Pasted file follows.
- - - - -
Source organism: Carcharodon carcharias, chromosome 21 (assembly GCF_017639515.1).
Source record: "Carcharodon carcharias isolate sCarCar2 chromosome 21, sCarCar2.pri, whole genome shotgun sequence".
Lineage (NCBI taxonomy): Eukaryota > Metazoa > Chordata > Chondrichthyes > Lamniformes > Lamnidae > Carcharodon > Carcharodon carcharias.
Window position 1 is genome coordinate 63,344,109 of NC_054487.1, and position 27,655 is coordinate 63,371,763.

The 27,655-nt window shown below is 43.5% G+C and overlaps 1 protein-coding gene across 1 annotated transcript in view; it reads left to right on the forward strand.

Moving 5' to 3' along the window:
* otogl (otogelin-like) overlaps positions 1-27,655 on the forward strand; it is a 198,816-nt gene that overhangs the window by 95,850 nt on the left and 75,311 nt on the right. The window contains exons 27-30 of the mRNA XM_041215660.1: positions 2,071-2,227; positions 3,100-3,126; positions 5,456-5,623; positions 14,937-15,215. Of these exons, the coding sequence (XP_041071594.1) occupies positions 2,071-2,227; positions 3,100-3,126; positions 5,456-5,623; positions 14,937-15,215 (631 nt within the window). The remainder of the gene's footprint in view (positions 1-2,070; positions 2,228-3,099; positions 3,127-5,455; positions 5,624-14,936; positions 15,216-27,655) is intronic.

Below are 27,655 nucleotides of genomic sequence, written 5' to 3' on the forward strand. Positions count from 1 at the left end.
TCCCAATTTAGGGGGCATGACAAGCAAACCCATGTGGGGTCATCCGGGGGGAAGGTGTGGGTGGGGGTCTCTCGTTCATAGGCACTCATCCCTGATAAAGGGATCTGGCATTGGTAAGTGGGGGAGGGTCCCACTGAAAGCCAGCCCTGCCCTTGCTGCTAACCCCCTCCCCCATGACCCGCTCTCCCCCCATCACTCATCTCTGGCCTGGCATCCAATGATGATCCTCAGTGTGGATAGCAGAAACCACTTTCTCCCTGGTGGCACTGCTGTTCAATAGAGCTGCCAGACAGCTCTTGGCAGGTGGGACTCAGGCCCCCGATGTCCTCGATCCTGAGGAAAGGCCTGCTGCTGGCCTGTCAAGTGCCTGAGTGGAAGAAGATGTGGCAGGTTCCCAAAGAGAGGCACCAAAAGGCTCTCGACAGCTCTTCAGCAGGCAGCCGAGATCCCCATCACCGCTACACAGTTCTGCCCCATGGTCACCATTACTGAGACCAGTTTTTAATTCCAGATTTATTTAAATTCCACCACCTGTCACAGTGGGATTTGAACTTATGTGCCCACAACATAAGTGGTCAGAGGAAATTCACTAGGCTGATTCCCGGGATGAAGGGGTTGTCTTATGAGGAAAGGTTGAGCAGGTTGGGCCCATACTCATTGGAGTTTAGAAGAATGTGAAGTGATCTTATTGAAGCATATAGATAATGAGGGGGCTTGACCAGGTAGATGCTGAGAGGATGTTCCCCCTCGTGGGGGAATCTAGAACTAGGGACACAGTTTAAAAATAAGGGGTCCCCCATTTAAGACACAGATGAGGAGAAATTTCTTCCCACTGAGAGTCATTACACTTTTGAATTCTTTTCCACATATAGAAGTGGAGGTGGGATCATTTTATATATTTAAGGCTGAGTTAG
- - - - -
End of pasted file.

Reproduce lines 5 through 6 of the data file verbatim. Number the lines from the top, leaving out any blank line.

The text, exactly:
The 27,655-nt window shown below is 43.5% G+C and overlaps 1 protein-coding gene across 1 annotated transcript in view; it reads left to right on the forward strand.

Moving 5' to 3' along the window: